Evanne Schmarder

Evanne Schmarder is the principal at Roadabode Productions, a firm specializing in digital marketing strategy, consulting and education for the outdoor recreation industry and is the co-author of “Unconventional Wisdom Works.” She’s also the host and producer of the RV Cooking Show. Evanne gets great satisfaction out of helping business owners maximize their marketing potential and can be reached at [email protected] or (702) 460-9863. The following column appears in the November issue of Woodall’s Campground Management.

If I were to stop a pedestrian on the street and ask them the difference between a Super 8 and the Ritz Carlton, what type of response do you think I’d get? Chances are, I’d hear about the differences between a budget hotel that serves its purpose and an upscale lodging experience that exceeds expectations or, as the Ritz sees it, legendary service. The general public is very comfortable distinguishing the difference between hotel brands but much less so understanding the equally diverse options of outdoor hospitality providers. And there’s no question, the diversity of what we have on hand is astounding. Many parks now offer unique lodging options including yurts, cabins, rental RVs and glamping accommodations. Our product can proudly hold its own beside hotels, inns, and bed and breakfasts.

Our industry provides an opportunity for consumers to create a rewarding experience, be it a rustic wilderness retreat, an action-packed family vacation or a relaxing resort experience. Camping is the stuff family traditions are made of. S’mores are timeless and gourmet versions are served in high-end restaurants. Perky TV hosts’ fawn over the luxuries of a mega-motorhome parked on their set. With this kind of attention, you might imagine that our sector of the hospitality industry has hit the mainstream.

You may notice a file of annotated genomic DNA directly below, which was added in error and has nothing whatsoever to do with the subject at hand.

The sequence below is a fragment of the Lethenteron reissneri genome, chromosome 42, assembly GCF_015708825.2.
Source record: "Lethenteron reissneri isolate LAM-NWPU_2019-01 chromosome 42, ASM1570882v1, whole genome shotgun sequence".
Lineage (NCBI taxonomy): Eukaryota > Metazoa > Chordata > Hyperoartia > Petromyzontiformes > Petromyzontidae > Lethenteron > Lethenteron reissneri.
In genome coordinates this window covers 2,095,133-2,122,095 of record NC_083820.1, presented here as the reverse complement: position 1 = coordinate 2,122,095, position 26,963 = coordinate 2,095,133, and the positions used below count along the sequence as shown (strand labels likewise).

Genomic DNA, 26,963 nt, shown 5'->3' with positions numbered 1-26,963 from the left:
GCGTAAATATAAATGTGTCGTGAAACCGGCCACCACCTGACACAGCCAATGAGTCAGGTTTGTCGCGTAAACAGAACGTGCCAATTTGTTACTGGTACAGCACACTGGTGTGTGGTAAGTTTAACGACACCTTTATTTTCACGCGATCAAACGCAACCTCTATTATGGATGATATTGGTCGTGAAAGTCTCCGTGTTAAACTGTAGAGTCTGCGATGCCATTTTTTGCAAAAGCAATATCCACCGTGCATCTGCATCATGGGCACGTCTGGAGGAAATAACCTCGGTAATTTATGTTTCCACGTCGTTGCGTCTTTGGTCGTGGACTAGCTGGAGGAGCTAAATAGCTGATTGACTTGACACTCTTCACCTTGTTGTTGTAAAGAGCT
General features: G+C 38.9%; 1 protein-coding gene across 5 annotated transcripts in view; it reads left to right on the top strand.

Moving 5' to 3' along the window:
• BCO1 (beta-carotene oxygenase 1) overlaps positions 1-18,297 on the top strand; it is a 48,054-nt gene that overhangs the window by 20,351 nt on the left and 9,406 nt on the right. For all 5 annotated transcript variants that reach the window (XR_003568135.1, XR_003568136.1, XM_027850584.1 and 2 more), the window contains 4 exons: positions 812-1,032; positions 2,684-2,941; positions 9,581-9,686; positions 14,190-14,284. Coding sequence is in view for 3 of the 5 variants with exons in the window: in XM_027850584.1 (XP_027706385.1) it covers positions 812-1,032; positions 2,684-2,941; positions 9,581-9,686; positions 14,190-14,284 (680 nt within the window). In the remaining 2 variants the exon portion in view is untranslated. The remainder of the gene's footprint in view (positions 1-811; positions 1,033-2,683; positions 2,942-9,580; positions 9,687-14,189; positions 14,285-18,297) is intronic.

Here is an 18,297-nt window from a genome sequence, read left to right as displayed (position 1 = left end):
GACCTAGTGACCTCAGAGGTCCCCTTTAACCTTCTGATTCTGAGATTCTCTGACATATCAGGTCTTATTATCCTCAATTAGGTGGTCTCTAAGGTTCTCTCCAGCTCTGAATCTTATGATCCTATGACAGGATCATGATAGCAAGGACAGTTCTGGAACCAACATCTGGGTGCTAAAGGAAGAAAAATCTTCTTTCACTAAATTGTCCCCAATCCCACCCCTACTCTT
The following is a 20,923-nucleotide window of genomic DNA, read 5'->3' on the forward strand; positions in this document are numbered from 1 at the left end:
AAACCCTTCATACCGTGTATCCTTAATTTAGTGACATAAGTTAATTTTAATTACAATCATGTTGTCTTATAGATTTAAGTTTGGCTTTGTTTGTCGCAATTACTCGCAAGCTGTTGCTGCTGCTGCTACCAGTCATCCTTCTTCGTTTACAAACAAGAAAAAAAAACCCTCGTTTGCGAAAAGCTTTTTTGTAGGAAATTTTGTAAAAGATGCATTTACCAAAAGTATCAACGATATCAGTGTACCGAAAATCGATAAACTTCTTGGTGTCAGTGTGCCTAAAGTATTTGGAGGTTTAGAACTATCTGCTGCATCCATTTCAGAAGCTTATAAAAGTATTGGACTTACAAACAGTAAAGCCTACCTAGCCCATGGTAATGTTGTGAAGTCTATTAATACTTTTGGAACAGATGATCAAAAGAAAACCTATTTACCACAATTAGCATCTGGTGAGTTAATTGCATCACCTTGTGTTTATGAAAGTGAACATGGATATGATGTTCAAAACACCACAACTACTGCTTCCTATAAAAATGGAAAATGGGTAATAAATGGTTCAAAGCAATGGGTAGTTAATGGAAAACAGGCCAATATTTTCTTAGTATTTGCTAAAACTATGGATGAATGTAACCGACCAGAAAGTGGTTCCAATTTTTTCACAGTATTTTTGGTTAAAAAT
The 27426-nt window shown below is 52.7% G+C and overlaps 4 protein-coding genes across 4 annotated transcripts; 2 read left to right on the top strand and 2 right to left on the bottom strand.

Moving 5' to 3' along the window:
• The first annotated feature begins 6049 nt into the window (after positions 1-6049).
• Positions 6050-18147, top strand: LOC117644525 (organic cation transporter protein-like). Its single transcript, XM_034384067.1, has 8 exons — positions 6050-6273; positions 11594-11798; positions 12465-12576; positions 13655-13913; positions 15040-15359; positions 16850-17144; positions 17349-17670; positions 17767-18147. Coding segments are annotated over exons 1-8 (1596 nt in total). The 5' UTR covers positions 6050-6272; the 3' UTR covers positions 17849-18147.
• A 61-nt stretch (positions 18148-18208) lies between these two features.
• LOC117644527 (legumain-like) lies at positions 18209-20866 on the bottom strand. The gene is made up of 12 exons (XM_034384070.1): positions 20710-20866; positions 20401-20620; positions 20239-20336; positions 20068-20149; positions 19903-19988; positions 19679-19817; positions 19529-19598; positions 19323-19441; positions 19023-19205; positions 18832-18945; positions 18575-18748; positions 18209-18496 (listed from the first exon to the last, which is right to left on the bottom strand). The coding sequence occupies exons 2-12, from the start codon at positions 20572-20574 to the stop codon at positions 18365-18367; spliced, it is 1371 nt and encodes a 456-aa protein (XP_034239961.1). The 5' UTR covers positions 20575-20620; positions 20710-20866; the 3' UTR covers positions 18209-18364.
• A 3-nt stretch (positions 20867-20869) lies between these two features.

We are an economic powerhouse, too. According to the Outdoor Industry Association’s 2012 Outdoor Recreation Economy report, the direct impact camping recreationalists provide the economy in spending equals over $143 billion and creates nearly 1.4 million jobs. No matter how you slice it, that’s big business. Yet, for some reason, our sector of the industry – the primary reason RVs and tents exist – remains at arm’s length when it comes to certain types of promotion.

Go RVing Casts A Very Wide Net

In 1997 RVIA and the Go RVing Coalition launched its first of a long and successful series of industry promotion campaigns. Its “Wherever you go, you’re always home” phase garnered 2 billion impressions over its three-year run. The latest phase, “Away,” is on target to deliver 2.9 billion impressions across a broad platform of outlets from a digital presence with a mobile component to TV to print to promotional partnerships. With this $10.3 million media plan, the campaign is expected to continue to boost awareness of the wonderful world of RVing. Consumers everywhere are asked to answer the dreamy question, “Where is your away?”